By Francisco Alvarado
By Trevor Bach
By Chris Joseph
By Michael E. Miller
By Allie Conti
By Keegan Hamilton and Francisco Alvarado
By Jake Rossen
By Allie Conti
Jaime Bayly Letts was born in Lima in February 1965, the third of ten children. His father, Jaime Bayly Llona, attended college in London but returned to Peru to work as an executive at his father's bank. Later, Grandfather Bayly gave his son's family a mansion with domestic servants and vast manicured gardens in a tony suburb of Lima called Los Cóndores. It was about as distant a setting as you could find from the cramped, dirty callejones of downtown Lima where little Jaime would eventually find himself. But the beautiful landscaping hid a divided family. Jaime's father and grandfather shared a frigid relationship.
Jaime's family mostly declined to speak with New Times for this article. For his part, the talk-show host remembers his childhood as a bitter standoff with his distant father. They interacted, he recalls, mostly when Jaime Sr. would punish little Jaime for no apparent reason. After any impropriety, the father would call the boy into the bedroom and order him to strip naked. Then he would lash his backside with the end of a leather belt until it bled.
"It wasn't until years later, when I had grown up, that I remembered that and thought: 'What the fuck? That is a very strange way of punishing your son,' " Bayly recalls. "My father had a comfortable, even luxurious life, but demons and phantoms were eating at his soul."
Bayly's mother, Doris Letts, came from an equally wealthy and widely respected family. Her brother, Roberto, became a millionaire mine owner. But Letts never went to college, instead marrying Jaime Sr. when she was 21 years old. She became a stay-at-home mother but was almost as aloof as her husband. A member of Opus Dei, an ultraconservative Catholic organization, she would come to Jaime's room and pray with him every morning before school. When she suffered a miscarriage while Jaime was a toddler, she grew more fanatically Christian.
By age 13, Jaime could barely stand to be around his dad. One night, fearing another brutal beating, he sneaked into his parents' room and grabbed a handful of golden necklaces and crucifixes. Then he shoved them into a backpack along with some extra clothes and slipped out. He made his way to downtown Lima, where he walked the dimly lit streets and pawned his mother's jewelry for a fraction of its worth. Then he visited several seedy hotels that denied him boarding until he finally bribed a young woman to give him a key.
The cash lasted only a week, and he returned home. But the boy escaped twice more until, finally, his mother sent him to live with her parents across town when Bayly was 15.
Around the same time, Letts arranged for him to work after school at Lima's second-largest daily newspaper, La Prensa. The next three years were a golden age for both journalism in Peru and Bayly. In 1980, much of the press was returned to private ownership after more than a decade of military dictatorship. Staffs expanded, and Bayly quickly graduated from filing clippings to writing sports and economics stories. But the teen was best when picking apart Peruvian politicians. By age 17, he had his own weekly political column, called "Banderillas" — named for the darts bullfighters thrust into their oversized victims.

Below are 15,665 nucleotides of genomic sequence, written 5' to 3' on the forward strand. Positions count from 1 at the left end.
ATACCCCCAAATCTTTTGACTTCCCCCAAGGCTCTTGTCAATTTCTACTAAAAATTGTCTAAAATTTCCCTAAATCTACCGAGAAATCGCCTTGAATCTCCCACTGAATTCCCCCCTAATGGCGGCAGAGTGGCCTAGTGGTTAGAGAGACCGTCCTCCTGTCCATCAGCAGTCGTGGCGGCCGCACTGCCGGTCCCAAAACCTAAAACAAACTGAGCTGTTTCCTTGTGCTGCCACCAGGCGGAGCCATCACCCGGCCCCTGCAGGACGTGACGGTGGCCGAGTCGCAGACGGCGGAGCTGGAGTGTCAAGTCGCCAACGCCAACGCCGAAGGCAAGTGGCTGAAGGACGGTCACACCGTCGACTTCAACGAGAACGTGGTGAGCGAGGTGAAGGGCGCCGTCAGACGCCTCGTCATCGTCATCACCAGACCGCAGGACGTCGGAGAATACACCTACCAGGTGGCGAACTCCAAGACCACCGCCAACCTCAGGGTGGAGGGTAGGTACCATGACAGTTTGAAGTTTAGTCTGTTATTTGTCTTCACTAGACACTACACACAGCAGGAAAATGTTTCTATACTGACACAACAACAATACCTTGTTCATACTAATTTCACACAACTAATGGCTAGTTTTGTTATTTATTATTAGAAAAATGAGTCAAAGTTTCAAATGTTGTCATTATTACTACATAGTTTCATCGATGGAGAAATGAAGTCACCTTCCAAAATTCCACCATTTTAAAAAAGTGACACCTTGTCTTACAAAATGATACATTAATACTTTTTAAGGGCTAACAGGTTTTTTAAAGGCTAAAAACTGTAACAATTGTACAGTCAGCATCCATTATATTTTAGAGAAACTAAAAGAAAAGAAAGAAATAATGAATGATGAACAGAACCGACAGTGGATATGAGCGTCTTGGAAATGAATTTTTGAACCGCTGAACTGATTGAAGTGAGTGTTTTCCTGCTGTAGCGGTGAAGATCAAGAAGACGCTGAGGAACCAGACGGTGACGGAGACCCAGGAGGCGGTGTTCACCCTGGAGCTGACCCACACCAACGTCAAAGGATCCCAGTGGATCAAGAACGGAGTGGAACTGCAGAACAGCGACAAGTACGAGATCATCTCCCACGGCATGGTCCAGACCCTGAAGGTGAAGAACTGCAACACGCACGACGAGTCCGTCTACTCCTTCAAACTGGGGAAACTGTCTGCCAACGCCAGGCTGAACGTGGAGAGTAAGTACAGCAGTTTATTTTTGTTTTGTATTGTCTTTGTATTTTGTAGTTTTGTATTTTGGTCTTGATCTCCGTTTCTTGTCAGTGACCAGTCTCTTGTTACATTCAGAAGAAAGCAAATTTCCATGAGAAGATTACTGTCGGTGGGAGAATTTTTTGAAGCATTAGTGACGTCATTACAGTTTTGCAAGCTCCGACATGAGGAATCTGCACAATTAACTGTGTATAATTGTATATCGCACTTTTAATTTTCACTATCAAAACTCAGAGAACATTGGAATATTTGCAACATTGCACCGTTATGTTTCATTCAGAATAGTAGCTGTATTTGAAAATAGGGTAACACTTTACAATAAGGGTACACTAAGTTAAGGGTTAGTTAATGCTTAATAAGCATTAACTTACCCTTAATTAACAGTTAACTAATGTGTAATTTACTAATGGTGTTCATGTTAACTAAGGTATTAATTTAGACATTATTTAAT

"From the moment he arrived, he was spectacular," remembers Federico Salazar, a colleague at La Prensa. The boy was quiet and respectful with colleagues but a fearless reporter who once jumped into a famous economist's car to get an exclusive interview. In the evenings, as editors prepared proofs of the mornings' papers, Salazar, Bayly, and the rest of the newsroom would go out for drinks. Those were fleeting moments of true happiness before fame closed in around him.
After a year of "Banderillas," the upstart journalist received a call from Genaro Delgado Parker, owner of Canal 5, one of Lima's most popular TV stations. He asked the then-18-year-old to appear as a panelist on a nightly program called Pulse. Bayly was perfect: tall and handsome, brilliant and irreverent. He soon had his own nightly show, and strangers began to recognize him on the street. They called him "el niño terrible."
With fame came money, drugs, and casual sex with men and women, Bayly recalls. Soon, he was snorting so much Peruvian blow that sleep wouldn't come for two or three days. His habit worsened when he also took a TV job in the Dominican Republic, jetting frantically back and forth between Lima and Santo Domingo every two weeks to tape the two shows.
Finally, after a Sunday spent coked out of his mind watching Italian soccer in his Lima apartment, Bayly dialed his parents' house just before midnight. His father answered.
"Dad, I... I'm thinking of killing myself," Bayly recalls saying while staring out over his balcony.
"This is no time to be calling the house," his father answered before hanging up.
"That's when I realized that I was actually doing exactly what my father wanted me to do: destroy myself," Bayly says. "I decided I wasn't going to be his drug-addicted son."
Just as Bayly was kicking his cocaine habit, a previously unknown math professor named Alberto Fujimori won the 1990 presidential election in Peru. For two years, Bayly ripped the populist on national television. But when Fujimori suddenly dissolved Peru's congress, courts, and constitution in 1992, a friend warned Bayly that his name was on a list of journalists who were already being rounded up and thrown in jail. The fearless journalist caught the first flight to Madrid.